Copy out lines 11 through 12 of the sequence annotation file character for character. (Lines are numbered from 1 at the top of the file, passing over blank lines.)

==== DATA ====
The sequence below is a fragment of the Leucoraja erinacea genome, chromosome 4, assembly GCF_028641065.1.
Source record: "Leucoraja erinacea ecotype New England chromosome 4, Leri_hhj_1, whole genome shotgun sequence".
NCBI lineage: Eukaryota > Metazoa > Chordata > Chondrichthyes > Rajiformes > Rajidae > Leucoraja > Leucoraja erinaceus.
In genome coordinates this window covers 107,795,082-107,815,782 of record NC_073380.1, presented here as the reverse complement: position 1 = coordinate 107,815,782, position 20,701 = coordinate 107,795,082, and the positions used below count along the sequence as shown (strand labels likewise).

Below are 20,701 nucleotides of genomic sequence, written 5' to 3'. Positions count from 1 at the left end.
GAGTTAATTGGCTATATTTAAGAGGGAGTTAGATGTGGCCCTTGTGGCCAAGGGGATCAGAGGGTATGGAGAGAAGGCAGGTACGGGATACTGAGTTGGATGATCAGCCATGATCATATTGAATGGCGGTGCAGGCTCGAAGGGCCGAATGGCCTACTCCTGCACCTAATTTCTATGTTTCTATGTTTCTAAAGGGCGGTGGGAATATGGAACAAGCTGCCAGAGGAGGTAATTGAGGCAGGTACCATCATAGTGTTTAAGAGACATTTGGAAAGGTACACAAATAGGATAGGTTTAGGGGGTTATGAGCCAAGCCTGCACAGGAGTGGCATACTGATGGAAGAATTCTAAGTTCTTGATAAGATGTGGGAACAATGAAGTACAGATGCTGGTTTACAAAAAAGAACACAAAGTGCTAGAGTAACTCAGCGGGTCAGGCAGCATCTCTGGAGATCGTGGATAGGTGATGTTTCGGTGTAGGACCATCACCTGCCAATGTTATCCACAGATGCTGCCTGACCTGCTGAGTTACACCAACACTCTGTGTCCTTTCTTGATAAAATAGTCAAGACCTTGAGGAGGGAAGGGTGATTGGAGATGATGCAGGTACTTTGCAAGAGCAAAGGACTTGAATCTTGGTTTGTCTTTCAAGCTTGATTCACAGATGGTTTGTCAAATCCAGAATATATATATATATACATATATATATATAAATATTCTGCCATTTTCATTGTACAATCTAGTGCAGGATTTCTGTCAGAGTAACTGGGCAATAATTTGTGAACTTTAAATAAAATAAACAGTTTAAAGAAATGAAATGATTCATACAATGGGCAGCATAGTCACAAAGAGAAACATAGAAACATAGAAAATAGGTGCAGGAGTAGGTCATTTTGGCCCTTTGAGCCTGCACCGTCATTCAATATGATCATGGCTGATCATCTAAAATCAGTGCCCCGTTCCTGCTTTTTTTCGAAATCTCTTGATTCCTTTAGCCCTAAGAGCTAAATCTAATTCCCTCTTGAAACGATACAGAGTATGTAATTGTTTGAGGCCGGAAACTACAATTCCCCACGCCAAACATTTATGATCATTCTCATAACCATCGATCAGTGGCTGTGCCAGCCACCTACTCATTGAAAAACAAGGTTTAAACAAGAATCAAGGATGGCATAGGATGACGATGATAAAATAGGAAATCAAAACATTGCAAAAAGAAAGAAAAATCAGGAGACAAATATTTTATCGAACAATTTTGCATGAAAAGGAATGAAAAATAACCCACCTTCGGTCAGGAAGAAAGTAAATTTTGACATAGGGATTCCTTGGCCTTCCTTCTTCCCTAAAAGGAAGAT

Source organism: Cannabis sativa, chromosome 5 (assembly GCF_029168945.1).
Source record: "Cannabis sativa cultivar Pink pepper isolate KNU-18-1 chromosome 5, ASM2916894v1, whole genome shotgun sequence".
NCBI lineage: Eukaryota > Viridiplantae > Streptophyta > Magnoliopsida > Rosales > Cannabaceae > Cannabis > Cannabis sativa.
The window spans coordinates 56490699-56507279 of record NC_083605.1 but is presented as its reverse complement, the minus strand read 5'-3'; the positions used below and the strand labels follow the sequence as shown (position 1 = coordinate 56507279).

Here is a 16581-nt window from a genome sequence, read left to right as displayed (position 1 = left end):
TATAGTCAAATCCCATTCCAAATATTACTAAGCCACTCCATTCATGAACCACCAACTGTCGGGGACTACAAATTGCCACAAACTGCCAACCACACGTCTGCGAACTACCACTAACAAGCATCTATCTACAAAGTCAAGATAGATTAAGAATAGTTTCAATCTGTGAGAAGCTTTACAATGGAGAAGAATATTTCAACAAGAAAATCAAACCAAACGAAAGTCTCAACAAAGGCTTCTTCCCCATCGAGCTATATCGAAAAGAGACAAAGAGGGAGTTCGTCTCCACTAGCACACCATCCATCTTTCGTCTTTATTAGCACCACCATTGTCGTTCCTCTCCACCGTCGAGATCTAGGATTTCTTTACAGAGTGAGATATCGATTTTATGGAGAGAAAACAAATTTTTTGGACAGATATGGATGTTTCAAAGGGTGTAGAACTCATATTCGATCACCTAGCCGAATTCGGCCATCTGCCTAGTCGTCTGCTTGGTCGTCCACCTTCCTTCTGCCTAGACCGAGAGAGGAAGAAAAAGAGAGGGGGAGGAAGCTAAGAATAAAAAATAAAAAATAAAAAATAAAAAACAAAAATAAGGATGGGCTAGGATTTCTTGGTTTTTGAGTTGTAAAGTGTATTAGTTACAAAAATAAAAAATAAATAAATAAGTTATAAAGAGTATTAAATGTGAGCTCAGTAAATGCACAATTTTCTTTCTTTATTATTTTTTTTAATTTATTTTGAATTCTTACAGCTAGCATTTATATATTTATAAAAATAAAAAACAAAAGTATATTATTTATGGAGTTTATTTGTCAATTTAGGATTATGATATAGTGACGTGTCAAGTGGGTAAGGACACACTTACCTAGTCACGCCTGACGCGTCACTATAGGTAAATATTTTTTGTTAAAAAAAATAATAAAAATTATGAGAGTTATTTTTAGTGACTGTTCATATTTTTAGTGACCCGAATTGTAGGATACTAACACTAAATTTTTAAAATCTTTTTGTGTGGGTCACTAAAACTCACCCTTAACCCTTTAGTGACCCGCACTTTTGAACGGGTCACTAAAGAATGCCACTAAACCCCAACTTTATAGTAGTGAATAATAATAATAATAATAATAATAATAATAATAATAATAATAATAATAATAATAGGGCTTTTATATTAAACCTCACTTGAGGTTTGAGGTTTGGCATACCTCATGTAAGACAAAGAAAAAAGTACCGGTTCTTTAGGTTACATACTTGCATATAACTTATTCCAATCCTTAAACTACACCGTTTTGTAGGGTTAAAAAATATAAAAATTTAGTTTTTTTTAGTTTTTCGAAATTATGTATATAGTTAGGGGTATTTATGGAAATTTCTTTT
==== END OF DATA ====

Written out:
Here is a 16581-nt window from a genome sequence, read left to right as displayed (position 1 = left end):
TATAGTCAAATCCCATTCCAAATATTACTAAGCCACTCCATTCATGAACCACCAACTGTCGGGGACTACAAATTGCCACAAACTGCCAACCACACGTCTGCGAACTACCACTAACAAGCATCTATCTACAAAGTCAAGATAGATTAAGAATAGTTTCAATCTGTGAGAAGCTTTACAATGGAGAAGAATATTTCAACAAGAAAATCAAACCAAACGAAAGTCTCAACAAAGGCTTCTTCCCCATCGAGCTATATCGAAAAGAGACAAAGAGGGAGTTCGTCTCCACTAGCACACCATCCATCTTTCGTCTTTATTAGCACCACCATTGTCGTTCCTCTCCACCGTCGAGATCTAGGATTTCTTTACAGAGTGAGATATCGATTTTATGGAGAGAAAACAAATTTTTTGGACAGATATGGATGTTTCAAAGGGTGTAGAACTCATATTCGATCACCTAGCCGAATTCGGCCATCTGCCTAGTCGTCTGCTTGGTCGTCCACCTTCCTTCTGCCTAGACCGAGAGAGGAAGAAAAAGAGAGGGGGAGGAAGCTAAGAATAAAAAATAAAAAATAAAAAATAAAAAACAAAAATAAGGATGGGCTAGGATTTCTTGGTTTTTGAGTTGTAAAGTGTATTAGTTACAAAAATAAAAAATAAATAAATAAGTTATAAAGAGTATTAAATGTGAGCTCAGTAAATGCACAATTTTCTTTCTTTATTATTTTTTTTAATTTATTTTGAATTCTTACAGCTAGCATTTATATATTTATAAAAATAAAAAACAAAAGTATATTATTTATGGAGTTTATTTGTCAATTTAGGATTATGATATAGTGACGTGTCAAGTGGGTAAGGACACACTTACCTAGTCACGCCTGACGCGTCACTATAGGTAAATATTTTTTGTTAAAAAAAATAATAAAAATTATGAGAGTTATTTTTAGTGACTGTTCATATTTTTAGTGACCCGAATTGTAGGATACTAACACTAAATTTTTAAAATCTTTTTGTGTGGGTCACTAAAACTCACCCTTAACCCTTTAGTGACCCGCACTTTTGAACGGGTCACTAAAGAATGCCACTAAACCCCAACTTTATAGTAGTGAATAATAATAATAATAATAATAATAATAATAATAATAATAATAATAATAATAATAGGGCTTTTATATTAAACCTCACTTGAGGTTTGAGGTTTGGCATACCTCATGTAAGACAAAGAAAAAAGTACCGGTTCTTTAGGTTACATACTTGCATATAACTTATTCCAATCCTTAAACTACACCGTTTTGTAGGGTTAAAAAATATAAAAATTTAGTTTTTTTTAGTTTTTCGAAATTATGTATATAGTTAGGGGTATTTATGGAAATTTCTTTT